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Dollar rates flat ahead of Fed decision

The US dollar traded virtually flat against other major currencies on Tuesday ahead of the Federal Reserve's update of monetary policy, which many expect will see another stimulus cutback.

NEW YORK: The US dollar traded virtually flat against other major currencies on Tuesday ahead of the Federal Reserve's update of monetary policy, which many expect will see another stimulus cutback.

Economists believe the Federal Open Market Committee (FOMC) will shrug off poor December jobs numbers and turbulence in emerging markets and announce Wednesday another $10 billion reduction in its bond-buying programme, taking it to $65 billion a month.

But they said that was already built into forex pricing, and the key will be how the Fed characterizes US growth, amid some recent conflicting data.

At 2200 GMT the euro was trading at $1.3667, compared with $1.3670 late Monday.

The dollar edged slightly higher to 102.97 yen from 102.56 yen, and the euro rose to 140.73 yen from 140.21

Meanwhile the dollar bought 0.8973 Swiss franc, compared with 0.8969 franc Monday.

And the British pound was flat at $1.6580, after London reported the British economy grew 0.7 percent in the final quarter of 2013, for a full-year 1.9 percent, the fastest pace in six years.

Markets broadly assumed a second cut to the Fed's quantitative easing (QE) programme, after the first taper in December.

Barclays analysts said they did not see a new $10 billion cut to be market-moving.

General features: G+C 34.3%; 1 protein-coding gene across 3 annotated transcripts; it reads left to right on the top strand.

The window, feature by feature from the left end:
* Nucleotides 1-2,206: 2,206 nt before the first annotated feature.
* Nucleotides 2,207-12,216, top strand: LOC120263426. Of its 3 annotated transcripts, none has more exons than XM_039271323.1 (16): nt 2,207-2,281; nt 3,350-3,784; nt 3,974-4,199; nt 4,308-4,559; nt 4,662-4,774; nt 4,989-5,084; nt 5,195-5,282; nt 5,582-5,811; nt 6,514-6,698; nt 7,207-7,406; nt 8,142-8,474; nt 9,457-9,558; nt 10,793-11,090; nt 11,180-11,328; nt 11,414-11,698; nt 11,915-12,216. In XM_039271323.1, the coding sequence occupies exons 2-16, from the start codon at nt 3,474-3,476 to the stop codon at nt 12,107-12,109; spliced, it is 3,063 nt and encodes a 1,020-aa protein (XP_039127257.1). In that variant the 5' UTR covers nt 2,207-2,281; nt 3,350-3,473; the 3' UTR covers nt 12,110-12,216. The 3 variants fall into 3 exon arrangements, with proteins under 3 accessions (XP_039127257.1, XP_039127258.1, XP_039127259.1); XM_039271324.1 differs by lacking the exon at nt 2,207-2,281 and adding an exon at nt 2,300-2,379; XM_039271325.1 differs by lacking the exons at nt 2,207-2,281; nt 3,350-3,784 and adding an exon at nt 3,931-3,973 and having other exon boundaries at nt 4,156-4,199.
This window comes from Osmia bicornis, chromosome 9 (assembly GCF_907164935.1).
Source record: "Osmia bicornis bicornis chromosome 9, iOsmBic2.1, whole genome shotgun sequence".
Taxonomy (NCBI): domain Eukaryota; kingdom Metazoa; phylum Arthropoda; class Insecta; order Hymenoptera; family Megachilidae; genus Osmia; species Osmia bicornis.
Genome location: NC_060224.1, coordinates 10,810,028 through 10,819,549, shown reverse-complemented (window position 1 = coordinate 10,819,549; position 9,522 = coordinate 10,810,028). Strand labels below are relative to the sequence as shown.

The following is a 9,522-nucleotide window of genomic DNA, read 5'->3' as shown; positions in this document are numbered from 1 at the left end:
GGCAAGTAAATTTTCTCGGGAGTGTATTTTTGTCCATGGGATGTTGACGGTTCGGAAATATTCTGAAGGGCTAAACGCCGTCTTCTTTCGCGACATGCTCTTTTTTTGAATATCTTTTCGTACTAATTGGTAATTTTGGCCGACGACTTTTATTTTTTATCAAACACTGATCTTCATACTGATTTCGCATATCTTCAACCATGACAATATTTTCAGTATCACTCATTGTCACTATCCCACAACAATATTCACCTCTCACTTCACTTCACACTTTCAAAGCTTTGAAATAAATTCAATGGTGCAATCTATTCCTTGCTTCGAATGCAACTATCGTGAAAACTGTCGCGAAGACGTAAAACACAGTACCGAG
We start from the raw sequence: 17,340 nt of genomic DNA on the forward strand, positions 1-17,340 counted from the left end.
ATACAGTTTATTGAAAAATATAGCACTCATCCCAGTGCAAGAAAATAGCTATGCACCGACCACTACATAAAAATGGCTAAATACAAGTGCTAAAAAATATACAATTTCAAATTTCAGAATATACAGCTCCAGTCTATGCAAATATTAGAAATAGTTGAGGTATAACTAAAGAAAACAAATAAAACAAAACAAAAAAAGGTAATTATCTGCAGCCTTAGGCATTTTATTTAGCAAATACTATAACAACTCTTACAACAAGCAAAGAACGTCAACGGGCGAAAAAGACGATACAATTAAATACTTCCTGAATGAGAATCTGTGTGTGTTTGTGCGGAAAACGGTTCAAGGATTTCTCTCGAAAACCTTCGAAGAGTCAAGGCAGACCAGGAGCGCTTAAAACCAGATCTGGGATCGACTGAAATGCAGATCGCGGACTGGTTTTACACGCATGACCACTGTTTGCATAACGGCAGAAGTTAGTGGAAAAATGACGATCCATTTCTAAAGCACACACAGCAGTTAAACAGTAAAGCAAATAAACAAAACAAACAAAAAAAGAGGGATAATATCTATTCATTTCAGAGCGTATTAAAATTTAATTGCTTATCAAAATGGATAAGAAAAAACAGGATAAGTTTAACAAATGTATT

"Rather, any surprises would stem from the Fed's characterisation of the economy and the implications for the hiking cycle," they said in a research note, referring to the longer-term outlook for the Fed's benchmark interest rate.

"Given the strengthening of activity data since the December FOMC, we expect the Fed to upgrade its assessment of the economy," they said.

In that case, they added, "it would convey that the Fed remains on track to exit QE at a steady pace, which may be perceived as hawkish."

FOMC members have made it repeatedly clear that they do not see the rate rising off its ultra-low level, now 0-0.25 percent, before 2015.

But Barclays thinks the market perception of this timeline could change if the FOMC paints a brighter picture.

Meanwhile the Barclays analysts also said they expect the European Central Bank to decide in February or March to cut its base rate, which could weaken the euro against the dollar.

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